Our vineyards, including all top locations, are located around Hollenburg, near or directly on the Danube at an altitude of 150 to 350 meters, crowned by the old 17th-century originating Wetterkreuzkirche. The microclimatic conditions seem to be particularly favorable to us and protect us from unpredictable weather – there has not been any frost damage in recent years!
The landscape gives us a variety of soils with loess layers of different heights, weathered soils and the unique “Hollenburger conglomerate” – a particularly calcareous soil, partly made up of alluvial gravel pressed during the Ice Age, which produces fresh, aromatic wines with lots of minerality even in hot years.
Our most important locations are:
The Riede Kremser Kogl is a terraced location directly adjacent to Hollenburg, facing south-east with a two to ten meter high layer of loess on conglomerate.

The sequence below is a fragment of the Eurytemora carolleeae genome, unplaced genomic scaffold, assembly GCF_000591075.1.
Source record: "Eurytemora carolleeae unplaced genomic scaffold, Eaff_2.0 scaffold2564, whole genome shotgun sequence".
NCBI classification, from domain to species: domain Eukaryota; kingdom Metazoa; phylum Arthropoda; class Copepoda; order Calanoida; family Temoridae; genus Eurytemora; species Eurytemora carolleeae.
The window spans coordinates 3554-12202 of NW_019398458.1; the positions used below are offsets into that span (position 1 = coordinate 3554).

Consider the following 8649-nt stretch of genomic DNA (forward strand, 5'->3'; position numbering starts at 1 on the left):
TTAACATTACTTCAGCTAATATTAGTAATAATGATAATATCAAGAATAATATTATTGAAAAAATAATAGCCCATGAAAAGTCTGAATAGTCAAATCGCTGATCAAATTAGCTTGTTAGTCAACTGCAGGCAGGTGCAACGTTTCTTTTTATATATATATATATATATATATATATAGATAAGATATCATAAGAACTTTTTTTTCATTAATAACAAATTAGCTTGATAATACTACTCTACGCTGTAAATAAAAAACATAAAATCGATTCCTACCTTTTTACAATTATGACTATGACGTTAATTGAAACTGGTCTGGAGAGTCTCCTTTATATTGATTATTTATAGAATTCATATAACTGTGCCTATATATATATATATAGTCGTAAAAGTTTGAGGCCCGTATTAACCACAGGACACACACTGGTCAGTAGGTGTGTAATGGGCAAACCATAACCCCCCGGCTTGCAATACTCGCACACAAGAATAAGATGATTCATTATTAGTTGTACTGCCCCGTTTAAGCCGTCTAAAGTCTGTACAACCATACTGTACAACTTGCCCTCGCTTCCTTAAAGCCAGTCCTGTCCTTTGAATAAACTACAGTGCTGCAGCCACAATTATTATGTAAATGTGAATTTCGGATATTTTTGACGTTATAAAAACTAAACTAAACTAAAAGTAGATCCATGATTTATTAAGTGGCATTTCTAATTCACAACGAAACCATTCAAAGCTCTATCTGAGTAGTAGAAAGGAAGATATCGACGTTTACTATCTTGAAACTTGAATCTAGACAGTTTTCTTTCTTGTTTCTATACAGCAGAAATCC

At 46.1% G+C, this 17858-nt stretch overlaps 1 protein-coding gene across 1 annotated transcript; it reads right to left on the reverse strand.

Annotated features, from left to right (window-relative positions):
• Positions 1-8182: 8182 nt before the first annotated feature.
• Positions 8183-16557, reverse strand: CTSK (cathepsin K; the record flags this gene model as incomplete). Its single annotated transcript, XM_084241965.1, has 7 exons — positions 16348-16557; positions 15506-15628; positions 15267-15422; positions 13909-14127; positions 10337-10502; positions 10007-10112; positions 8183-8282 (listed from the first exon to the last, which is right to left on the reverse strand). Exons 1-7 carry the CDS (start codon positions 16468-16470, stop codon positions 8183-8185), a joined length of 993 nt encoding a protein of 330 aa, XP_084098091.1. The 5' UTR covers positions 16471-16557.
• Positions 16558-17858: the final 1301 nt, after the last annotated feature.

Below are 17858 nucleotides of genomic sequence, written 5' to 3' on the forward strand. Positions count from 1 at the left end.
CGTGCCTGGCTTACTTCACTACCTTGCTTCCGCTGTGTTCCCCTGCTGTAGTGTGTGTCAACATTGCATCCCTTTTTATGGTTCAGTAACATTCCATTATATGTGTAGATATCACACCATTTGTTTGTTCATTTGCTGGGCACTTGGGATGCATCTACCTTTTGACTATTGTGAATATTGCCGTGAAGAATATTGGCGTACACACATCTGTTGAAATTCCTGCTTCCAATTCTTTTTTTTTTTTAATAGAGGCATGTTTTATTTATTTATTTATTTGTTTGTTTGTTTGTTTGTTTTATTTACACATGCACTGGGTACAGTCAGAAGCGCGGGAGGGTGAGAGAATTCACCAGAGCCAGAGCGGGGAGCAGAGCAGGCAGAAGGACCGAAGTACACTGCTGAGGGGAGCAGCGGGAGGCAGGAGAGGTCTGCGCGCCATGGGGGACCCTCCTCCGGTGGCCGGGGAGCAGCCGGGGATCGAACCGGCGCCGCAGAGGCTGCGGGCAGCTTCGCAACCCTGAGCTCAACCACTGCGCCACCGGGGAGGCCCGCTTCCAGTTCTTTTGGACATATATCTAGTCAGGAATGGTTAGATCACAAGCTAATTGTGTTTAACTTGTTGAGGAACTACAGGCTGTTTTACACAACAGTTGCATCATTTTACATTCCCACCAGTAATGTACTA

Schiefer is a name derived from the so-called Schiffberg for one of our oldest vineyards (already mentioned in a document in 1318) with conglomerate and weathered primary rock. From here the Danube boatmen were once warned by means of flags and fire about possible dangers of the then three-armed Danube as well as about ship plunderers.
Tabor is probably one of the most interesting vineyards, because the Grüner Veltliner vines are the oldest in Austria and are ungrafted, i.e. on their own roots, in the ground. Planted on sandy ground near the Danube, they survived the phylloxera catastrophe that wiped everything out in the century before last (from 1872) and are undoubtedly the last of their kind in our country.
On the Neuberg there are small, south-facing terraces with loess over a layer of calcareous weathered rock.
This vineyard is located in the Traisental directly on the border to the Kremstal. On sandy soil with calcareous conglomerate as subsoil. This exposed location produces robust, crisp and fresh wines.
Below the Wetterkreuzkirche lies this old vine plantation. The soil is characterized by soil diversity, weathered rock, loess and conomerate.